Tuesday, January 26, 2010

Goal Setting Is Personal

I have a little secret that I rarely talk about, except with friends, because it is so apt to be misinterpreted:

I dislike setting goals.

There, I said it.

But sometimes I teach concrete goal setting models to youth. Is that hypocritical?

For me, I am fine teaching things that hold potential value for others, even if the thing does not work for me. Teaching from a place of "Let's explore this and see if it works for you" is a delightful place to live and gets good results, in my experience.

I want to be clear that I am not unproductive. I consider myself efficient and happy with my efforts the majority of the time. I just don't feel a connection to writing down specific accomplishments in a concrete way; it has not worked for me in any sustainable fashion. Benchmark thinking has always felt false for how I interpret the world.

I'm not saying that goal setting does not work for many people, but to throw concrete goal-setting and "writing it down" at people as an answer to leading a productive and lovely, successful life of achievement? Barf-o-rama.

For me, personal efficacy entails:
  1. What is my direction? (in my work, relationships, endeavor 'x')
  2. What values do I want to embody? 
  3. What is my moral code? 
I apply these qualities to my interests and have been very happy with the results. It is a less concrete, more open-ended formula (if I can call it a formula at all) that matches my thinking styles to my approach. The most meaningful things in my life have been ongoing processes or personal growth, and I haven't thought of those experiences in terms of achievements, but rather emotions of satisfaction and meaningfulness.

All I can do is give my best effort. Where I end up is not always up to me.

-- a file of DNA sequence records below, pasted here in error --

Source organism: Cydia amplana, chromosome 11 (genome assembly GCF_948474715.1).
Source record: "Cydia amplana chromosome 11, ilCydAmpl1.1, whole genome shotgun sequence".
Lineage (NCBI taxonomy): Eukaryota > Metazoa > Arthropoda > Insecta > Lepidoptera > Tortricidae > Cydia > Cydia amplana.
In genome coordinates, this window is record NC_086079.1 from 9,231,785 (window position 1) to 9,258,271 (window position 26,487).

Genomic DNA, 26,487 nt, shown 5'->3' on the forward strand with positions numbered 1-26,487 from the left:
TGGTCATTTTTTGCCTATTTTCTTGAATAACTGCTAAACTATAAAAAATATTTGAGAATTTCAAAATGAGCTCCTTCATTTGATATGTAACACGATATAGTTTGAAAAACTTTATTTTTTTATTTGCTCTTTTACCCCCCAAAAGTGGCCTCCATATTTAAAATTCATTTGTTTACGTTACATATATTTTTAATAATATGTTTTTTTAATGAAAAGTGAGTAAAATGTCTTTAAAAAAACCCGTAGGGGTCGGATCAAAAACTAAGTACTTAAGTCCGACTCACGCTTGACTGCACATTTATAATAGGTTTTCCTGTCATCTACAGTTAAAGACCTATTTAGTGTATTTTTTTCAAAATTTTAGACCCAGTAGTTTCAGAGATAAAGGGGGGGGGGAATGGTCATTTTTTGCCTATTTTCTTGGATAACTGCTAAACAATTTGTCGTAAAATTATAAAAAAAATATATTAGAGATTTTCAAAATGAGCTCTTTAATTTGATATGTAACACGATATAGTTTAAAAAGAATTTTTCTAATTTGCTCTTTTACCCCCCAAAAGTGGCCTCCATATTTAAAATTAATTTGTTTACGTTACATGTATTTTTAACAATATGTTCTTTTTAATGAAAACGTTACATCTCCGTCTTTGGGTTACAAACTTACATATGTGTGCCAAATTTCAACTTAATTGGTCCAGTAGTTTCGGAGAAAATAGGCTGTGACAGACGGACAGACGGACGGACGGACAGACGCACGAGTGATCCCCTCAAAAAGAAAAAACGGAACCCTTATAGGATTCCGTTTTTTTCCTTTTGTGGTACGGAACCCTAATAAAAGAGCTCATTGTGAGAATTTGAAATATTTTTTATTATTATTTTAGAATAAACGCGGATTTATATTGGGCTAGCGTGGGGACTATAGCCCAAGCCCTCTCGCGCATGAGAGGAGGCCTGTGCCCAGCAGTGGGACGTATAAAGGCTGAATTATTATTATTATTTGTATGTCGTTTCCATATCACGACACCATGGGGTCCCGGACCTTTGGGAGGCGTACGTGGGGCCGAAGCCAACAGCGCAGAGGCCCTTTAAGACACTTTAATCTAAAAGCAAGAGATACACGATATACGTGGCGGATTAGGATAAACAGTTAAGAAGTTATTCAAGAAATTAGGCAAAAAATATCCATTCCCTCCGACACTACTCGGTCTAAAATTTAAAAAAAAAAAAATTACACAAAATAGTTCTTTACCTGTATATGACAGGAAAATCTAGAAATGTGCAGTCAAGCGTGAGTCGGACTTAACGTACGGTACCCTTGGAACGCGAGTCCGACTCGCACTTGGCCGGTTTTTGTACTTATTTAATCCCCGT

It would surprise me if there were not others who shared similar ideas about goal setting, but I have only met one person who has expressed this to me. Honestly, I don't go around sharing this model too often, so I haven't opened many doors for conversation on the matter. Perhaps this is because my way of goal-thinking can feel more nebulous, or I have not found the right way to explain it effectively.

Maybe I'll set a goal to figure out how to do that.


Kelly Pozzoli said...

I'm with you to some extent. I find that even if I do write something down, I rarely ever refer back to it, and when I stumble upon it later on, it's usually a 'oh yeah, that's a good idea' kind of moment (and that's where it ends). I, too, have a general idea of where I'm going or what I'm working toward, but I'm always open to a change of direction to allow my "goals" to grow and change as I do. As for facilitating goal setting (or anything else for that matter) with young people, I try to present it as an option and be as honest as I can while maintaining enough ambiguity, if necessary, to truly leave the option in their hands.
Thanks for sharing! Always enjoy reading your stuff. :D

James Trepanier said...

Awesome read Steve. Always love when you shift an SC paradigm.

Ian Jackson said...

I'm with you, Steve, although I don't think I have verbalized it in these terms before. After all, "life is a journey, not a destination", right? I often find that I want to tweak my destination slightly along the way.